We Should All Be So Lucky

Published on August 14th, 2016

by Craig Leweck, Scuttlebutt
My Rio experience at the Olympic Games began when my morning commute from the hotel to the sailing venue took to the walking path along Flamengo Beach. I had to see more than the windows of my transport allowed, and there’s no better way than to mix amid the locals. With expansive Guanabara Bay to my right and sloping hills that greet Christ the Redeemer to my left, trust me, I was not suffering.

The path divides the beach from the park, and even at 8:30am, it is a lively time. Along my 25 minute transit, exercise camps are active, even spotting the Danish Sailing Team getting ready for the racing. I see other competitors on a morning run alongside the locals. While it was too early for beach goers, there was no shortage of sights.

The ticketed viewing area for Sailing soon interrupts the path, requiring a slight detour around it. I hear this is where the monkeys can be found, though I have yet to witness them. So far it’s just been yellow birds, viney trees, and a skateboard park, but I will keep looking.

Soon the Sailing venue – Marina da Gloria – comes in view, or I should say, the entrance queue. This is where security begins. Think airport TSA without the frisking. The line can get long. I brought an umbrella on a rainy morning but we moved right through. If we arrive after a shuttle unloads, patience is required.

Nobody gets in the venue without accreditation, and I got to say, it is pretty cool getting into the venue. I have a son that just graduated from university and is now working for the San Diego Padres, a professional baseball team in the U.S. Every day he goes to the stadium, working for a team he has always cheered for and a sport that is his passion. He’s not sure if the excitement of going to work will ever abate, and as I spend time at the Sailing venue, I have the same feeling.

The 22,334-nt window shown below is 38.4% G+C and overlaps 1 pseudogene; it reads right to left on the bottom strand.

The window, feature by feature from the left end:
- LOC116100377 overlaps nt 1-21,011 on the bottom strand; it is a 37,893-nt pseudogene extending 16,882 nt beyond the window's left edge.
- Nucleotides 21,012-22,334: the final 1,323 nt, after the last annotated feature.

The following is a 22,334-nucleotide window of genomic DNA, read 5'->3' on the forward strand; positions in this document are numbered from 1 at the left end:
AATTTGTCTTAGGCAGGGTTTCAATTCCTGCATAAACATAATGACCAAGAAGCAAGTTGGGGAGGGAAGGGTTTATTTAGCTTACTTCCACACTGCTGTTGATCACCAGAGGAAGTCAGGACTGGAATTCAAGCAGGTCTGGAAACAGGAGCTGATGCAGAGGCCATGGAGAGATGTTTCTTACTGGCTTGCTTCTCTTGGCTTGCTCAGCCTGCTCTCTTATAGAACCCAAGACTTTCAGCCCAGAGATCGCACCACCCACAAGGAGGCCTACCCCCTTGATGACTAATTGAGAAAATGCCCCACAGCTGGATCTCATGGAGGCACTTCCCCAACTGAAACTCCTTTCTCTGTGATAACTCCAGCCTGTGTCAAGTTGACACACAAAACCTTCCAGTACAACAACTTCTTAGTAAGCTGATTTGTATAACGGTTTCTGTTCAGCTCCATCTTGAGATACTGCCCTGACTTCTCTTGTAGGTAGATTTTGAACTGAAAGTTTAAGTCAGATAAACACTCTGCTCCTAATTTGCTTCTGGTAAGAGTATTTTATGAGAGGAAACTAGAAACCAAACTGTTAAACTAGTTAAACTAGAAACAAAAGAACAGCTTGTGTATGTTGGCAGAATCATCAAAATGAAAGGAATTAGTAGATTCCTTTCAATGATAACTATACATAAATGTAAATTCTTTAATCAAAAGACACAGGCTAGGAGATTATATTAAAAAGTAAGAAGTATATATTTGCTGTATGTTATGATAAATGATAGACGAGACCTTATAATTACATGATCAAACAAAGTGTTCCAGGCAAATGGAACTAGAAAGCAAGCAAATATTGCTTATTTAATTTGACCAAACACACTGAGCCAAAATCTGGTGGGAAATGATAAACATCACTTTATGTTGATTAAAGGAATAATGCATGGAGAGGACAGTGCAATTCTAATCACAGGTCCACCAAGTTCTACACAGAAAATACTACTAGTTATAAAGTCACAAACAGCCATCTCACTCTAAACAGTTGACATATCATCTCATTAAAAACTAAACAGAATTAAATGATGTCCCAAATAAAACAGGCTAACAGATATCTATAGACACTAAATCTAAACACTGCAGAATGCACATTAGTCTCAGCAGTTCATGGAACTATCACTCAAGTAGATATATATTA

I haven’t been to other Olympic Sailing venues, but this one is pretty cool. You get through the queue, walk up sixteen steps and reach an open level above temporarily vacated commercial space, with the view overlooking the launch ramps, boat park, and marina. The flurry of activity below is that of dreams, sacrifices, effort, and accomplishment. It is a gripping view.

The venue is expansive, wrapping around the marina to the measurement area in one direction, and the beach launch zone in another. This is where the Nacra 17 and RS: X fleets are based. So appropriate for these classes to be on the sand and surf, with grass and trees for rest. I particularly like the tent and rigging area for the windsurfers. These people are long, lean, and lovely… the beach volleyball players of our sport.

Then there is the container zone, that area where teams can really set themselves apart. If you weren’t sure which are the better funded teams, a walk through this area is a big tell. Forty-foot boxes, at their very basic level, are workshops and storage. Bring in the designers and you have interior paneling, air conditioning, televisions, meeting furniture, exercise and office equipment. Some have fancy doors, like real doors, not steel container doors. The Brazilian team, with the best location overlooking the Bay, is alone with exterior paneling. Very fly.

There is much more, like the ‘Athlete Only’ lounge for food, the ‘Mixed Zone’ to corral the media, and the ever present armed forces. It is now normal for me to stand aside heavy weaponry as I use the urinal. All the stuff needed for the broadcast stretches far. There can be a lot of walking each day, but every step takes me past the magic of the Games. I welcome each one.

When the Games end, I will miss it all, and will understand a bit better why my son loves going to work each day. We should all be so lucky.

How to follow the Olympics… click here.

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